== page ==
Friday, June 10, 2016

News Report Details How Trump Regularly Stiffs Employees and Contractors

Those of us who have followed Donald Trump's business career know he has a well-earned reputation as a deadbeat, someone who regularly stiffs people to whom he owes money.  USA Today took a look at some 3,500 lawsuits Trump has been named in, many involving working men and women seeking to recover payment for work they did for the New York businessman:
Donald Trump often portrays himself as a savior of the working class who will "protect your job." But a USA TODAY NETWORK analysis found he has been involved in more than 3,500 lawsuits over the past three decades — and a large number of those involve ordinary Americans ... who say Trump or his companies have refused to pay them
At least 60 lawsuits, along with hundreds of liens, judgments, and other government filings reviewed by the USA TODAY NETWORK, document people who have accused
Trump and his businesses of failing to pay them for their work. Among them: a dishwasher in Florida. A glass company in New Jersey. A carpet company. A plumber. Painters. Forty-eight waiters. Dozens of bartenders and other hourly workers at his resorts and clubs, coast to coast. Real estate brokers who sold his properties. And, ironically, several law firms that once represented him in these suits and others.
Trump’s companies have also been cited for 24 violations of the Fair Labor Standards Act since 2005 for failing to pay overtime or minimum wage, according to U.S. Department of Labor data. That includes 21 citations against the defunct Trump Plaza in Atlantic City and three against the also out-of-business Trump Mortgage LLC in New York. Both cases were resolved by the companies agreeing to pay back wages.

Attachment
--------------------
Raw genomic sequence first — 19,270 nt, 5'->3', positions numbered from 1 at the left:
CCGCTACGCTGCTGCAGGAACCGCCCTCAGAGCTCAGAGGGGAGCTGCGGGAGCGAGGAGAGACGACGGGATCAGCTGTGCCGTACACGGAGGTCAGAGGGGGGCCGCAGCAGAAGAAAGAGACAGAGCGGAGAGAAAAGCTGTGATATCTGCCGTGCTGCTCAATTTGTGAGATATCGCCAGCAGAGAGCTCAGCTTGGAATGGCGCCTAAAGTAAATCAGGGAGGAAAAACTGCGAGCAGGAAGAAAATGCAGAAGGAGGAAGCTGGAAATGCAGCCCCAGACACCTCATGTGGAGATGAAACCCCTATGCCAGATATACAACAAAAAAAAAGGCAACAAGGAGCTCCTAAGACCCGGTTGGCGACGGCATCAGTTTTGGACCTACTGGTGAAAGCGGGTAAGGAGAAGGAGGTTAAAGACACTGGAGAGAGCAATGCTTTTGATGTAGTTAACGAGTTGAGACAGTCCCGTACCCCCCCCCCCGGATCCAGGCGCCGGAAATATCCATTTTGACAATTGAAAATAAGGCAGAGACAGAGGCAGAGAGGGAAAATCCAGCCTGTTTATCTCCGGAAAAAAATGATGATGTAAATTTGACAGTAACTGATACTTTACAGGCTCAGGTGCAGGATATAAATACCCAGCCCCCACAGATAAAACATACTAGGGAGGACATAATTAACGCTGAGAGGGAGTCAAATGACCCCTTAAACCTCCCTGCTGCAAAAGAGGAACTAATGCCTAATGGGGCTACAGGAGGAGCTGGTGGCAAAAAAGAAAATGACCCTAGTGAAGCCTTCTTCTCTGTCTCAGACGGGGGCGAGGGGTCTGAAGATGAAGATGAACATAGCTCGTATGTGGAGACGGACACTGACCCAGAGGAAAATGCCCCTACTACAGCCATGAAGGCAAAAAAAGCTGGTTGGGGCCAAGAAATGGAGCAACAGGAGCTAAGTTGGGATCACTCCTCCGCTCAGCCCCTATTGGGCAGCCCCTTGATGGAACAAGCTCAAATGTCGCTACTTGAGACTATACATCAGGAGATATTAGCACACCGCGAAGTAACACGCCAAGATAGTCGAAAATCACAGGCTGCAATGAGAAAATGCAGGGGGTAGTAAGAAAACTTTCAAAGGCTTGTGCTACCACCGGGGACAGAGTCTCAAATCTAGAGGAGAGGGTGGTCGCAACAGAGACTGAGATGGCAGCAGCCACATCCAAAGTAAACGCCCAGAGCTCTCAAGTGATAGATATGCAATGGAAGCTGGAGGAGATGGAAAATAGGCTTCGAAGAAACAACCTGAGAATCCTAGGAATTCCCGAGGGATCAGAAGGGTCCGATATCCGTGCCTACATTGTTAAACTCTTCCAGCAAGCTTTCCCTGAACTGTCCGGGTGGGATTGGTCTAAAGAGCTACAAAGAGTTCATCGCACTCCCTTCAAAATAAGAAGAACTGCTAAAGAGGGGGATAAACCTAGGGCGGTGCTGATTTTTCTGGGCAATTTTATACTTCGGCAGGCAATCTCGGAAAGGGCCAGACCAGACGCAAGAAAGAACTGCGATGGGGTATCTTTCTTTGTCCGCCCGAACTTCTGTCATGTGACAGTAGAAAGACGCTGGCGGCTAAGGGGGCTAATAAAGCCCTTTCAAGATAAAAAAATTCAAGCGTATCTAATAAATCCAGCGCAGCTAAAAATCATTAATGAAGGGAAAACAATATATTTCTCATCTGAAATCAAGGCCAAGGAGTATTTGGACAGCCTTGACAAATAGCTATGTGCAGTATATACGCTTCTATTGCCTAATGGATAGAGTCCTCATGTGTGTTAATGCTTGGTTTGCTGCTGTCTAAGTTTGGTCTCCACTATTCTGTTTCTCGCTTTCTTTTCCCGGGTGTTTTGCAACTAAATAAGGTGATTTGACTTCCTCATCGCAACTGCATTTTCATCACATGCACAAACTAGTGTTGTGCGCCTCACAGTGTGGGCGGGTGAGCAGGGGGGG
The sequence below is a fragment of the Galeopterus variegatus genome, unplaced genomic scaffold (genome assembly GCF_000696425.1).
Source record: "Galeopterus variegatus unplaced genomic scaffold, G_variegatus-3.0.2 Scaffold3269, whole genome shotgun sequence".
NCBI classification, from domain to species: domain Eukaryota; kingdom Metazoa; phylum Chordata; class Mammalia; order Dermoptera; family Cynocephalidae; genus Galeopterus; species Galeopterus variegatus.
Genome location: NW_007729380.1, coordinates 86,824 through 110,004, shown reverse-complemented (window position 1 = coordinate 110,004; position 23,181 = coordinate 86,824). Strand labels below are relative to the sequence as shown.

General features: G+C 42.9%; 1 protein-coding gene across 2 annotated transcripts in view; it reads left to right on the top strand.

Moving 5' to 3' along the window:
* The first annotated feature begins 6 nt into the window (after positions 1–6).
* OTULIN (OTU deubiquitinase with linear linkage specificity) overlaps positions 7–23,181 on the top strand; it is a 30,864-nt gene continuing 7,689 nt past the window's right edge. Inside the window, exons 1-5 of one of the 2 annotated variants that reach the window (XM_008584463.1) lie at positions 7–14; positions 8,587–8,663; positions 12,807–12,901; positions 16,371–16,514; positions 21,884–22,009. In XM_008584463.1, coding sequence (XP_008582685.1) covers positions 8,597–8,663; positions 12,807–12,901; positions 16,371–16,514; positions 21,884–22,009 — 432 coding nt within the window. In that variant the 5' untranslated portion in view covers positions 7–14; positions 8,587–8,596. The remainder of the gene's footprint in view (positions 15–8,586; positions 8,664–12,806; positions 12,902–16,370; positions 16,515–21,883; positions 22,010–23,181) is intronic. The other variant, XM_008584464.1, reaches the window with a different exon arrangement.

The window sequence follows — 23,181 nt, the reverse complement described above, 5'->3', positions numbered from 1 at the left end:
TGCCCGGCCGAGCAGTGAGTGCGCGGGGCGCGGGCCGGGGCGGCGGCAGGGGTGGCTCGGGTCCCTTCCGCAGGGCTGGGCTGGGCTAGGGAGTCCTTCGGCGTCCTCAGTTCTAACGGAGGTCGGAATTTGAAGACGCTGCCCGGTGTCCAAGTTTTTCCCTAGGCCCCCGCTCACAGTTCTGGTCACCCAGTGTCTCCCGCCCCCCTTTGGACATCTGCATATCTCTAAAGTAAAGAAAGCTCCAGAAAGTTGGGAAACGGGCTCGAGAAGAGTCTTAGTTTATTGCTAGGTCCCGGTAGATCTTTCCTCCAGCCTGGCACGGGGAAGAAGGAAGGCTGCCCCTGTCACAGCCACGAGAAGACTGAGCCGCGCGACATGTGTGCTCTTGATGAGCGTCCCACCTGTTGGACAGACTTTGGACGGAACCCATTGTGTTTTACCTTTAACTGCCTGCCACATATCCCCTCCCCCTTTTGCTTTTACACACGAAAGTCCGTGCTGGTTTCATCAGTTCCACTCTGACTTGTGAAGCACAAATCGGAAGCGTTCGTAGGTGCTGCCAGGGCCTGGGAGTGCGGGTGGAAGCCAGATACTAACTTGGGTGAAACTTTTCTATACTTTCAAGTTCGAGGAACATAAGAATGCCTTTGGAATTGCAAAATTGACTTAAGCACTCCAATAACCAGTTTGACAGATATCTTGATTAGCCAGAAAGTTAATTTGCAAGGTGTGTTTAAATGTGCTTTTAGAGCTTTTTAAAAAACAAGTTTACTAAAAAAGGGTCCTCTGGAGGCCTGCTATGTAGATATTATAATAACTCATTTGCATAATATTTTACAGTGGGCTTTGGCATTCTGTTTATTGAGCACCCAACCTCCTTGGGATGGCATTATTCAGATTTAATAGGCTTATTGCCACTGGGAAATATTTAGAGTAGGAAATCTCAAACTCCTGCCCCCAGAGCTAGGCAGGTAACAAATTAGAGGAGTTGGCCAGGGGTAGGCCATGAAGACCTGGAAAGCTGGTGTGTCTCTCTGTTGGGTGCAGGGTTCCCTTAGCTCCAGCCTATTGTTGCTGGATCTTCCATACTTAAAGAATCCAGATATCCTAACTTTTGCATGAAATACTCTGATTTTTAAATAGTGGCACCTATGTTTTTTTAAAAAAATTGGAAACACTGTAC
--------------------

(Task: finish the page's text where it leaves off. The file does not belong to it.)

In addition to the lawsuits, the review found more than 200 mechanic’s liens — filed by contractors and employees against Trump, his companies or his properties claiming they were owed money for their work — since the 1980s. The liens range from a $75,000 claim by a Plainview, N.Y., air conditioning and heating company to a $1 million claim from the president of a New York City real estate banking firm. On just one project, Trump’s Taj Mahal casino in Atlantic City, records released by the New Jersey Casino Control Commission in 1990 show that at least 253 subcontractors weren’t paid in full or on time, including workers who installed walls, chandeliers and plumbing.
The actions in total paint a portrait of Trump’s sprawling organization frequently failing to pay small businesses and individuals, then sometimes tying them up in court and other negotiations for years. In some cases, the Trump teams financially overpower and outlast much smaller opponents, draining their resources. Some just give up the fight, or settle for less; some have ended up in bankruptcy or out of business altogether.
The article cites Trump, and his daughter, Ivanka's, laughable response to the USA Today investigation - if someone is not paid in full by the Trump organization, that means that person didn't do a good job. Simply being dissatisfied with work does not give one a right to withhold payment for work performed.

The USA Today article paints the portrait of a man who stiffs working men and women at every opportunity and bullies them in court when they attempt to use the legal process to get paid. Trump is no hero of working class Americans.


Anonymous said...

Typical of most developers I've heard of. Portrayed by the media as visionaries and saviors for bringing jobs and shiny new buildings, yet they cut every corner conceivable and too often short their vendors. Should anything go wrong, they hid their millions under layers of LLCs ensuring those who do the real work get the shaft.

Anonymous said...

Maybe you might check the $20,000,000 tax lien on Trump companies in Indiana that was forgiven by Mitch Daniels when Trump left the French Lick Casino contract debacle.

Just allowed to walk away after filing bankruptcy yet again.

Leon Dixon said... All sorts of scams ongoing.....